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review by Gert Korthof
6 Apr 1997 (update 30 June 1999)
"Darwinism and neo-Darwinism as generally held in our society, carry with them an a
priori commitment to metaphysical naturalism, which is essential to make a convincing
case on their behalf."|
This is not another creationistic book with all the standard arguments against evolution. Not again a summing up of all the facts contradicting evolution or all the facts that Darwinism cannot explain. This book addresses the nature of natural science itself: does every scientific theory exclude supernatural interventions ? If so: does it exclude supernatural intervention as an outcome of scientific research or is it a necessary condition for doing scientific research at all? The focus of the book is not establishing the truth or falsity of neo-Darwinism. Everybody has already his own answer to that question.
The focus of the book and the conference is more fundamental. In fact the theme of the conference could be translated as: is natural science atheistic in its theory building and explanations because that is the most successful way of doing science or are scientific theories atheistic because scientists made the rules of the game such that the outcome must be atheistic theories ?
The symposium participants explore the boundaries and foundations of science in such a varied manner and with such a diversity of points of views one seldom encounters in technical books on the philosophy and history of science.
This book is worth reading for both 'creationists' as 'evolutionists', because people listen to each other and there is agreement on some issues possible. (To be sure it is Darwinism that is critically analysed, not creationism !!! ).
An important point of agreement could be that methodological naturalism - the principle that science can only study the things that are accessible to its instruments- is not in question. Science can study what science can study. When limitations of science are taken to be limitations upon reality, we have metaphysical naturalism. (Phillip E Johnson, page 15).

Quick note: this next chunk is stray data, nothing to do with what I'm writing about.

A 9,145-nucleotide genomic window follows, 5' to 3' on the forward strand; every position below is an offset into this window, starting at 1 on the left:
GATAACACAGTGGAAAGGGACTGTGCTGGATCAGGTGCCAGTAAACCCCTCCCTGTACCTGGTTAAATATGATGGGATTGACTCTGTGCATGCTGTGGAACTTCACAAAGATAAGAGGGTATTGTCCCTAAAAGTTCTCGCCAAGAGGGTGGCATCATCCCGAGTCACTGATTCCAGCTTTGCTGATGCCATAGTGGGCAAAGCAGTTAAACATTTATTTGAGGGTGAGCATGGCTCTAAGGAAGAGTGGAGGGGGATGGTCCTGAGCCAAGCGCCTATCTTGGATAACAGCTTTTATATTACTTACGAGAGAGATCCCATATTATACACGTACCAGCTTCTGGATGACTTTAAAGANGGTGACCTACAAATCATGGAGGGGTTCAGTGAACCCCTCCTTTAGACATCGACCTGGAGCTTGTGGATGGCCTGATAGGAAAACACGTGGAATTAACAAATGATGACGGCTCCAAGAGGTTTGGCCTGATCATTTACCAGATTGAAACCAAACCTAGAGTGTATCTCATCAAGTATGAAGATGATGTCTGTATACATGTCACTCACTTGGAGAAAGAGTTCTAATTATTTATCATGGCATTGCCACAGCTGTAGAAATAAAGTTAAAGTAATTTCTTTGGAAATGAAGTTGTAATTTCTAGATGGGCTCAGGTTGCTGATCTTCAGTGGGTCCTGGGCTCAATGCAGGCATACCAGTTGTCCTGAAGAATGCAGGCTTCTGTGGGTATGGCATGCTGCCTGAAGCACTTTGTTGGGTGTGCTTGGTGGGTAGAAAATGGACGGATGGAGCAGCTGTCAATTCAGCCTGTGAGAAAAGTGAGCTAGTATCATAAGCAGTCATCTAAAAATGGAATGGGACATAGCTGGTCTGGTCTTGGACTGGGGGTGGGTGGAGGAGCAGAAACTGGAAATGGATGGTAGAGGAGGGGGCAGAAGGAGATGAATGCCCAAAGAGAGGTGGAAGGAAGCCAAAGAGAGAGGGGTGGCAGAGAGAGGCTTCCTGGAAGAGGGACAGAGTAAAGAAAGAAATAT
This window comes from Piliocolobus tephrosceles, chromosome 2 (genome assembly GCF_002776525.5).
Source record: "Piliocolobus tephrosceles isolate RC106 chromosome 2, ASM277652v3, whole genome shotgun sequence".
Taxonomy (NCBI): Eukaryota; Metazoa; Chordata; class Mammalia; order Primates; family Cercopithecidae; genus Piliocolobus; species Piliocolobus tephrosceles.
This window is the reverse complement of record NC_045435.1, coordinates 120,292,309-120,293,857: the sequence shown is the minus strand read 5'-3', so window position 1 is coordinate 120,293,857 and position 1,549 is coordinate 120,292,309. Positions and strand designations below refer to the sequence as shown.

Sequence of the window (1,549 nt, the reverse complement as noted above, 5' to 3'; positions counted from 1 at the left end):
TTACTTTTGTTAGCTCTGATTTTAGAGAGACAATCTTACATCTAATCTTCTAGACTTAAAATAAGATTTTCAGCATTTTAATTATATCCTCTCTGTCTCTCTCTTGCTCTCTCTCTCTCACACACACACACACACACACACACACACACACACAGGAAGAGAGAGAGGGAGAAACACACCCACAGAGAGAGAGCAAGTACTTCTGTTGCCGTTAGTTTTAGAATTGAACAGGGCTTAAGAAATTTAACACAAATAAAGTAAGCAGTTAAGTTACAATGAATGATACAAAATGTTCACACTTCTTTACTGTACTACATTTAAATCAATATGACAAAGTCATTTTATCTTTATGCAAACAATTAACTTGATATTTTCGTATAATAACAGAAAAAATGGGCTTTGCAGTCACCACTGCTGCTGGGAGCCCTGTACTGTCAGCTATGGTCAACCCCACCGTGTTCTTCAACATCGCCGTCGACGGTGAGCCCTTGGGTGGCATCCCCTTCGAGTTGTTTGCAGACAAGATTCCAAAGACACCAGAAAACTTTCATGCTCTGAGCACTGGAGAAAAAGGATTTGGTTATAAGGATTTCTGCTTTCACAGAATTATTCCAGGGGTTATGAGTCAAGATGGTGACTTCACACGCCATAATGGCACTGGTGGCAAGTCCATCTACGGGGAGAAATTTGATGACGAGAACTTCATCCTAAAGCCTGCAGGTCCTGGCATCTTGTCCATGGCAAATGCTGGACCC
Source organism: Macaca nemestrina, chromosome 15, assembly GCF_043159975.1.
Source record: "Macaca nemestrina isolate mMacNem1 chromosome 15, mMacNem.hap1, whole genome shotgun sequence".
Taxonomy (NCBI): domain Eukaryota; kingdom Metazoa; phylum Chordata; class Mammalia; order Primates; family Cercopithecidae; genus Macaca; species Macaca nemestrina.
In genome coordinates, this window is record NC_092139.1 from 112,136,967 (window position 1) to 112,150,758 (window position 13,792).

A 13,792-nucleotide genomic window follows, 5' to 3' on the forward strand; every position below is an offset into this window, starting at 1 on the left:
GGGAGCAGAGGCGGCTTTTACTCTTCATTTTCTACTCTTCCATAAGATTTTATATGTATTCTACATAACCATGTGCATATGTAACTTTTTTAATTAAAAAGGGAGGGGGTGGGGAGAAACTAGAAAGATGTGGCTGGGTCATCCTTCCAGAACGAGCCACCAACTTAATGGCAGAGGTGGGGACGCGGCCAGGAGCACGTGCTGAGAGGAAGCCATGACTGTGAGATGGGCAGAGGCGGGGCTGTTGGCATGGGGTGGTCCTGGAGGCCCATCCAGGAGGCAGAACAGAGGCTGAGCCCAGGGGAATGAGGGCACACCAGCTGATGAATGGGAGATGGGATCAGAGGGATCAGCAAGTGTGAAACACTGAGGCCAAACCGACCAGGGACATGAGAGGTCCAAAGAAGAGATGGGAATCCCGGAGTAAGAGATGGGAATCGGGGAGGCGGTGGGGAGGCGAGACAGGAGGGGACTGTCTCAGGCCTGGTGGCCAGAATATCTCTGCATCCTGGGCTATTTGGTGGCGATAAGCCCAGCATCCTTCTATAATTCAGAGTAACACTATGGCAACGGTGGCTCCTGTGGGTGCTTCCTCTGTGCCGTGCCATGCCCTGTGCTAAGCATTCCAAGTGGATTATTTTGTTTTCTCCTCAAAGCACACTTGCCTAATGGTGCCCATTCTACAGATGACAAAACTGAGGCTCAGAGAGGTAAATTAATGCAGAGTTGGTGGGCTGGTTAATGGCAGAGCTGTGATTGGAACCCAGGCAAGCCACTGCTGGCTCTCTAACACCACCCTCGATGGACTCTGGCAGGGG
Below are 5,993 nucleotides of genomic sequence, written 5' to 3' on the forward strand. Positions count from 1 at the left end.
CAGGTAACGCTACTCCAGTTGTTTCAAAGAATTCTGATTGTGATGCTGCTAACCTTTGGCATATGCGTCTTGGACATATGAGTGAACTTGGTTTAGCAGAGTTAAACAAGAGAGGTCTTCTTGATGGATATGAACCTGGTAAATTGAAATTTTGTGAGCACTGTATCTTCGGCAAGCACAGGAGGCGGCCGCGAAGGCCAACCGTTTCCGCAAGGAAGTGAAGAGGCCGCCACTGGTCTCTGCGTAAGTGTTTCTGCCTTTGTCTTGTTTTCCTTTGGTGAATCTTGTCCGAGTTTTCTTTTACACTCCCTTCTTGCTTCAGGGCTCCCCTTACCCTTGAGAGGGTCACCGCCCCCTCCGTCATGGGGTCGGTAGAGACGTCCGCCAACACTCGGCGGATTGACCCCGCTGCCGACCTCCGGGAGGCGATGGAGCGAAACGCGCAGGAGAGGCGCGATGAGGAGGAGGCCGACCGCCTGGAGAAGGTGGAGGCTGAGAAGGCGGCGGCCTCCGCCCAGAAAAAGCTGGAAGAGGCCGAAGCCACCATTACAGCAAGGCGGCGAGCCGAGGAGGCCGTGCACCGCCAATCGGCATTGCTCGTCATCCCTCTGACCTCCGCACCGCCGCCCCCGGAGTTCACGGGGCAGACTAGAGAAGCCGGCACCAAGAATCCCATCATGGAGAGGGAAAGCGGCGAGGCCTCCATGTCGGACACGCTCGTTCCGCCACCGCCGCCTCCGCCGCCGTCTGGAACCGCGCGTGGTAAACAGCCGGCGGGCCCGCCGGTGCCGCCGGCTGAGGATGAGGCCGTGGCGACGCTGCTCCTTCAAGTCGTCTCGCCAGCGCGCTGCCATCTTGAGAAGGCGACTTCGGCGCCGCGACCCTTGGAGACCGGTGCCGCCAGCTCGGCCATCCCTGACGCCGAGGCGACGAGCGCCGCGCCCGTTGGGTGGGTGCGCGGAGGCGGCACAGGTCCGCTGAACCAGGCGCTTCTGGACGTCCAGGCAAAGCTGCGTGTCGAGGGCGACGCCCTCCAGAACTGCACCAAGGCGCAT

The analysis of Peter van Inwagen is insightful:
"I myself think that the statement 'God is the creator of the cosmos' is true. And I think it is a far more important truth than anything discovered by Newton, Darwin or Einstein. But I do not mistake it for a scientific theory." (p 109).
I do agree that it is not a scientific statement. But then: what does the statement "God is the creator of the cosmos" mean ? What does it mean that it is true ? And how do you establish its truth ? For Scientific Creationists to call something 'scientific' seems to be a way to say it is important. For van Inwagen something can be important and true, without being science. This would be a good basis for agreement between 'evolutionists' and 'creationists'. A second basis for agreement would be the insight that a scientist cannot present the statement 'God does not exist' as a scientific result. He can only use it methodologically. That means a scientist can and should never use God as a scientific explanation.
Knowledge of the basic issues of philosophy of science, that is the nature of science and scientific theories, would be helpful for readers, but probably not necessary. In any case this book is a rich source of insights and contains an unusual rich diversity of points of view. I never found it boring.